Without any fanfare, December 1, 2013 came and went. No alarms went off, and quietly, the day dissolved. It was most likely a regular Sunday for you and your family.
What was significant about that day? It was the deadline set by OSHA to have every person in the U.S. who works with hazardous chemicals or waste — all 43 million of them — fully trained on the new Hazard Communication Standard, referred to as HazCom 2012. If this is news to you or if you have any doubt that you are fully up to speed, then it’s a good thing you’ve found your way to this article now. OSHA has chosen to base the updated standard on the GHS (Globally Harmonized System) created by the United Nations, requiring the use of the new system by 2015.
The timing of the training deadline, well in advance of the implementation deadline, reflects OSHA’s concern about the one of the most significant problems in American workplaces: during 2013, Hazard Communication violations ranked as the second most common OSHA citation. This year, the additional GHS training requirements could cause an influx of violations in Hazard Communication, moving it to the number one spot for 2014; on the other hand, the added attention brought by HazCom 2012, and the new training, may actually result in fewer Hazard Communication violations.
If your facility is in compliance, then you probably went through this training a few months ago and will avoid the costly OSHA violation fines. Records must be kept of all employees’ training, and must be provided upon request. Although OSHA compliance officers were not lined up outside facilities the week after December 1, 2013 to check that training had been completed, they could be gearing up to stop in sooner than you think. Last year, OSHA released information on their SST (Site-Specific Targeting) program for random inspections, and it is generally unknown if any of their targeting this year will involve HazCom 2012 training.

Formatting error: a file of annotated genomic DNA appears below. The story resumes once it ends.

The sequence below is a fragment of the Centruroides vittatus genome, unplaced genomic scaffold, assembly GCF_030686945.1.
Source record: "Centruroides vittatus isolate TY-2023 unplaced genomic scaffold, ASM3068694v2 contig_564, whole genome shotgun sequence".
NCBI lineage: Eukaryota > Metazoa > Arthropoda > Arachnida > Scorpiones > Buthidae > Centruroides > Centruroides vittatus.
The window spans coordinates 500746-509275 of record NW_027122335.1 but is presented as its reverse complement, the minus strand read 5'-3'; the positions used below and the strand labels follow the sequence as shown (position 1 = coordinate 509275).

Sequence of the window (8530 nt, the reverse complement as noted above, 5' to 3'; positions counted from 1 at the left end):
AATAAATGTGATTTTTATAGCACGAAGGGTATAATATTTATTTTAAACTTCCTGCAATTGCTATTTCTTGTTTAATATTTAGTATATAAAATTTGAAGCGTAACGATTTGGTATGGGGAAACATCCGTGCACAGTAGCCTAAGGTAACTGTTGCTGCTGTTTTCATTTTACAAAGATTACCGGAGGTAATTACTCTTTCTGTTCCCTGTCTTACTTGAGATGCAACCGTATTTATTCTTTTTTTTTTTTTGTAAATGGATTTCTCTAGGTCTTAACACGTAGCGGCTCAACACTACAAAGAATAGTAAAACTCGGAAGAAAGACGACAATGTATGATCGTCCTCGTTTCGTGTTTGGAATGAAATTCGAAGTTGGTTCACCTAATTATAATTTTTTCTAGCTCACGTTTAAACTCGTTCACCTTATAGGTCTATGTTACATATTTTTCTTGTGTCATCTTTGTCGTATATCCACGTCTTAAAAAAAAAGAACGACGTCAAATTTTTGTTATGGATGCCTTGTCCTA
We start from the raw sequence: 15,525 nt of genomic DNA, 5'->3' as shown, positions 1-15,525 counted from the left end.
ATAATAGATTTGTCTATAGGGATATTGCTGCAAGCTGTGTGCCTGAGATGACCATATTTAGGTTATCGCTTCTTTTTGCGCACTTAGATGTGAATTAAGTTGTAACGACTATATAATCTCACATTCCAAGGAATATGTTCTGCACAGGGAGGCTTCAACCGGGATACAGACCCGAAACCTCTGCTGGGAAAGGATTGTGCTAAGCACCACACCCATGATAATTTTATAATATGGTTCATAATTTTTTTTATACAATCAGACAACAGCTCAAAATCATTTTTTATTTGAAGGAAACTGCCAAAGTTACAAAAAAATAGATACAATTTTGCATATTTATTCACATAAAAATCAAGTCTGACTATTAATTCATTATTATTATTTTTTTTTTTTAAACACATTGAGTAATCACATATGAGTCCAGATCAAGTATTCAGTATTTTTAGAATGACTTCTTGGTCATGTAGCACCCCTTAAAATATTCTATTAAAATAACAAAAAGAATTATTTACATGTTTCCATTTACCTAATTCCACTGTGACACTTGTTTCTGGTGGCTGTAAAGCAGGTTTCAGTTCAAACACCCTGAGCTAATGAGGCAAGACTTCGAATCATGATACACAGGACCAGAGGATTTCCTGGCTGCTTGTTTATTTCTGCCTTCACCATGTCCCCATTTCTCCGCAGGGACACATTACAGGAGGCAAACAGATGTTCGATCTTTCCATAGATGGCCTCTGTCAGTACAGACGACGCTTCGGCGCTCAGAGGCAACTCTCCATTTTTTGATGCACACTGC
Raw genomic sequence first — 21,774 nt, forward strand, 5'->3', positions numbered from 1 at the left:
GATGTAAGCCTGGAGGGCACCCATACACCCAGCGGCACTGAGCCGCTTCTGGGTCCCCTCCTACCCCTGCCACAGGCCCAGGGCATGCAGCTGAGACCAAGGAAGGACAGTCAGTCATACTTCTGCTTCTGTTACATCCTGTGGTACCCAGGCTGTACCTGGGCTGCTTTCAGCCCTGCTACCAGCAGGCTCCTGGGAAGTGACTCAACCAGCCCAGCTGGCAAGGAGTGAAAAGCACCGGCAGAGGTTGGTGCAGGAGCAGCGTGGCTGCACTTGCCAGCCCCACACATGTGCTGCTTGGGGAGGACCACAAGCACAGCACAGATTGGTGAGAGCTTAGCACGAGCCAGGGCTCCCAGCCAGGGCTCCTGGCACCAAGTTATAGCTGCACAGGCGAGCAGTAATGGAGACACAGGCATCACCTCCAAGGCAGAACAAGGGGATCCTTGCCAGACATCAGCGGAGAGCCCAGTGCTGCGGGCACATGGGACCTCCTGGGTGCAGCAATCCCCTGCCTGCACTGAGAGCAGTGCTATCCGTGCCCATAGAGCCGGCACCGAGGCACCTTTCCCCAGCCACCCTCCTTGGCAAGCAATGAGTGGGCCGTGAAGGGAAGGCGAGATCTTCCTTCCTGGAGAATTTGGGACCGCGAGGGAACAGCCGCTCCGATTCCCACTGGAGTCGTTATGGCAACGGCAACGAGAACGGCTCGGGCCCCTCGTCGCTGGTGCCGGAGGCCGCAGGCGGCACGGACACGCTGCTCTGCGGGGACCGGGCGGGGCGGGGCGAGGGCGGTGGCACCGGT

As of August 2013, many workers hadn't even heard of the changes, according to private sector hazardous waste communication consultants. Not being fully trained on HazCom 2012 at this point is an expensive oversight, with costs up to $7,000 per violation, per person. If your facility is not up to compliance, then you need to act fast.
The required training covers understanding the labeling elements and Safety Data Sheet (SDS) format that are consistent with GHS. Realize that this will be an ongoing effort, with periodic retraining for existing employees as well as fresh training for new hires.
If you really want to stay ahead of the game, you can start using the new labels before the deadline hits. Print them at your facility using a DuraLabel printer, which comes with OSHA-compliant DuraSuite software, including templates and an editable database for HazCom 2012 and GHS format labels.
If you have any questions, feel free to contact our knowledgeable support specialists, who are more than happy to help make sure that you're not one of the facilities left behind on training. Call 1.888.326.9244 to get all the information on the GHS label elements for your workplace.